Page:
Weizmann Institute Scientists Develop a Potential Future Treatment for Myasthenia Gravis


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Weizmann Institute researchers have developed an effective treatment, administered through the nose, for a myasthenia gravis-like disease in rats, according to a report in the July 6 issue of the Proceedings of the National Academy of Sciences (PNAS).

The new approach used in the study may serve as a basis for treating myasthenia gravis in humans. "More studies will be necessary before applying our approach in clinical trials, but we have good reason to believe that an effective treatment for human patients can now be developed," said research team leader Prof. Sara Fuchs of the Institute's Immunology Department. The team includes graduate students Dora Barchan and Sin-Hyeog Im, and Prof. Miriam Souroujon of The Open University in Tel Aviv.

Myasthenia gravis is an autoimmune disease in which the body's immune system mistakenly attacks the receptors in muscles that pick up acetylcholine, a chemical messenger that transmits signals from nerves to muscles. As these acetylcholine receptors are blocked by antibodies and progressively destroyed, the nerve-muscle communication is disrupted and the patient develops weakness in the muscles of the face, throat and limbs. In severe cases, paralysis of respiratory muscles can be life-threatening.

Currently, many patients with myasthenia gravis are given corticosteroid drugs that suppress the immune system, but these drugs may have undesirable side effects. An ideal treatment would suppress only the immune mechanism that goes awry in myasthenia gravis, without affecting the rest of the immune system.

For more than 20 years, Prof. Fuchs has worked with the animal model for myasthenia gravis, attempting to develop a treatment that would be specific for this disease.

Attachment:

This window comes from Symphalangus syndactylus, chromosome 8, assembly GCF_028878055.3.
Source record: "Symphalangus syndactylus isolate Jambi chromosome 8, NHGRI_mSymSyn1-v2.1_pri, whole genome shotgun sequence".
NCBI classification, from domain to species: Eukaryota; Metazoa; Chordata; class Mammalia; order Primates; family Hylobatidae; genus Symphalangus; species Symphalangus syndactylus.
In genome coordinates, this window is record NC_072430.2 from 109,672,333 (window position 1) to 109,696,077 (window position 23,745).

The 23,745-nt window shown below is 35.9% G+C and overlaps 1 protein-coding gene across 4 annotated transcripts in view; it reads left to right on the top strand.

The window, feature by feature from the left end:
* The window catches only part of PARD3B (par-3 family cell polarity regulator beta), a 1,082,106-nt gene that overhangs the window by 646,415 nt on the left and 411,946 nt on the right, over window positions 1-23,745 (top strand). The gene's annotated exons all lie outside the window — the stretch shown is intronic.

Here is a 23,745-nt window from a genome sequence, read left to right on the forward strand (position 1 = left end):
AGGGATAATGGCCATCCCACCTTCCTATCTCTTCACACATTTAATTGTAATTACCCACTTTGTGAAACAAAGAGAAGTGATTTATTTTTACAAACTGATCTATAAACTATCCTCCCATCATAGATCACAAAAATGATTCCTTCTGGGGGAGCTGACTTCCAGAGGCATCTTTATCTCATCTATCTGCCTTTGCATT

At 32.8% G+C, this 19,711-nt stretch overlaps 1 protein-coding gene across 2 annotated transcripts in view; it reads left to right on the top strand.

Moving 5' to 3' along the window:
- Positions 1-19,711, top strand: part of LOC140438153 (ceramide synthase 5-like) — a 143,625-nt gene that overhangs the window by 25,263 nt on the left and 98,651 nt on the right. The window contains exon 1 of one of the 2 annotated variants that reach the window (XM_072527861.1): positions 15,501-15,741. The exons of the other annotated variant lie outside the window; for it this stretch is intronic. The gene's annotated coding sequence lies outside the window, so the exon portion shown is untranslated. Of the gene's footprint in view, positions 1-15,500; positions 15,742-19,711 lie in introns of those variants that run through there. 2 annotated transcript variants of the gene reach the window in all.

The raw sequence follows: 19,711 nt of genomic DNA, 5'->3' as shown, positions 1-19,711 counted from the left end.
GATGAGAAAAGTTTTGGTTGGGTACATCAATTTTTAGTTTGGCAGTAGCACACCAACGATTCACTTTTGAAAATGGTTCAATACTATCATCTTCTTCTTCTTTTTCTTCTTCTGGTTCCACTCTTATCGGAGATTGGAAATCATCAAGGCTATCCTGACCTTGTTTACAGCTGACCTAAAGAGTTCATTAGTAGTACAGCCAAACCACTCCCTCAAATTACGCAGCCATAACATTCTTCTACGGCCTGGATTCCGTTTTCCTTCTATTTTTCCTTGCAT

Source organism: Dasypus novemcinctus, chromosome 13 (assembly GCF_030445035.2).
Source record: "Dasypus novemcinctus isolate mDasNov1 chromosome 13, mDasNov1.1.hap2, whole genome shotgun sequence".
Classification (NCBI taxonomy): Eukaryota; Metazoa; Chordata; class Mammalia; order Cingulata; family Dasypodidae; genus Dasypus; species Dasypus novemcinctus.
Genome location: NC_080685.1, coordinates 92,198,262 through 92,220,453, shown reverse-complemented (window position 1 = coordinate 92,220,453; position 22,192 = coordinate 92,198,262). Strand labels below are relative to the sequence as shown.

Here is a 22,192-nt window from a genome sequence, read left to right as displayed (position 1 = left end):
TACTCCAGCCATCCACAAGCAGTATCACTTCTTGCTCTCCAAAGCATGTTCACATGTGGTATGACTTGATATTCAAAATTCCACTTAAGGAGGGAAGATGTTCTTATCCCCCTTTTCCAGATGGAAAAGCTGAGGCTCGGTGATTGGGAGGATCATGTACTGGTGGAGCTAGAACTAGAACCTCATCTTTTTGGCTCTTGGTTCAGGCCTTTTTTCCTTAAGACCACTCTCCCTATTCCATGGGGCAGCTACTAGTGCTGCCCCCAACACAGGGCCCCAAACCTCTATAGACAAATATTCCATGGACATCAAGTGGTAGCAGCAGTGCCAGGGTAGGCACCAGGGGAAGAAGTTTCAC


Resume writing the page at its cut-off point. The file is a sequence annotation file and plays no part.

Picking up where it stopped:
In the study reported in PNAS, Fuchs's team genetically engineered a fragment of the human acetylcholine receptor -- the part of the receptor molecule that protrudes above the surface of muscle cells and reacts with various antibodies responsible for myasthenia gravis.Such fragments are easy to produce and are much less likely to trigger the production of harmful antibodies than the entire receptor.
Another major innovation of the study is that the receptor fragments were given through the nose rather than injected.The nose drops protected the rats against the myasthenia gravis-like disease. When the treatment was given to rats that already had the disease, their symptoms improved significantly.
In another study that has not yet been published, the scientists achieved similar therapeutic results with the same receptor fragments fed to rats.

"One of the major advantages of our approach is that genetically engineered receptor fragments appear to be safe," Fuchs says. "Besides, these fragments are easy to manufacture, and the treatment is convenient to use."

Developing immunological treatments administered through the nose or orally rather than in the form of an injection is a promising area of research in autoimmune diseases. Such treatments trigger a mechanism known as mucosal tolerance, so called because it works through the mucosa, the soft inner lining of the nose, intestines and other organs. This tolerance suppresses the undesirable activity of the immune system against the body's own tissues.

Several theories have been proposed to explain the mechanism of mucosal tolerance, which is not yet fully understood. The Weizmann scientists have provided evidence that in their experimental system, the tolerance works by stimulating a subset of immune T cells present in the mucosa to release substances which can actively suppress the disease-causing immune mechanism.

Prof. Fuchs holds the Prof. Sir Ernst B. Chain Chair of Neuroimmunology. The study was supported by the Muscular Dystrophy Association of America, the Association Francaise contre les Myopathies, and the Robert Koch Minerva Center for Research in Autoimmune Diseases at the Weizmann Institute.

The Weizmann Institute of Science is a major scientific research graduate study located in Rehovot, Israel. Its 2,500 scientists, students and support staff are engaged in more than 1,000 research projects across the spectrum of contemporary science.